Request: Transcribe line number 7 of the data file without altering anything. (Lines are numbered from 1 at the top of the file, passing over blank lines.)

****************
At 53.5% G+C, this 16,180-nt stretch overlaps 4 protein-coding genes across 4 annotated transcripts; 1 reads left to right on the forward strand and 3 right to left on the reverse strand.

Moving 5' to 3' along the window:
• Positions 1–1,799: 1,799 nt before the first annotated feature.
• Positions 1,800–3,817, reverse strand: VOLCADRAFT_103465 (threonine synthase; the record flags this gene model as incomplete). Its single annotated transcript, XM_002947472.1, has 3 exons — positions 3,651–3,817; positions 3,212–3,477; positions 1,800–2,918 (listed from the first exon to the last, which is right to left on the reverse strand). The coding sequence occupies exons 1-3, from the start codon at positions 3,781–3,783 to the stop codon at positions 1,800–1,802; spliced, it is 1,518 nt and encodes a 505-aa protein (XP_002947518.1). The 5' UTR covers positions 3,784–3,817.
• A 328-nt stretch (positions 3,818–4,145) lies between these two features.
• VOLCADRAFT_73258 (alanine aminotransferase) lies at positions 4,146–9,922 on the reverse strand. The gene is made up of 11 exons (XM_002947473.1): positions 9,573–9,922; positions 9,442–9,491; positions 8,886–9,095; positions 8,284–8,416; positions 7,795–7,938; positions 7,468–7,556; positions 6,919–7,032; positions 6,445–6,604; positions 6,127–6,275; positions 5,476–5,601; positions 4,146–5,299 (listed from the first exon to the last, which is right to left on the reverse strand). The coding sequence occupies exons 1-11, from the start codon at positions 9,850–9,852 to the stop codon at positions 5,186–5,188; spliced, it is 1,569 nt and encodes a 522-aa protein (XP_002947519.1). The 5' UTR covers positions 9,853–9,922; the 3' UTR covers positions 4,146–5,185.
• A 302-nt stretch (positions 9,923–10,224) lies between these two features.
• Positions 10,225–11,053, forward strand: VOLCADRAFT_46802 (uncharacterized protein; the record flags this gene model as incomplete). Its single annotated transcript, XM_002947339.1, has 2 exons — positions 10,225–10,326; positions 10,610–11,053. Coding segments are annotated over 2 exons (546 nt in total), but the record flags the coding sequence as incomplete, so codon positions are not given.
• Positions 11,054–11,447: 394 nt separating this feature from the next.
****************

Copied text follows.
• A 302-nt stretch (positions 9,923–10,224) lies between these two features.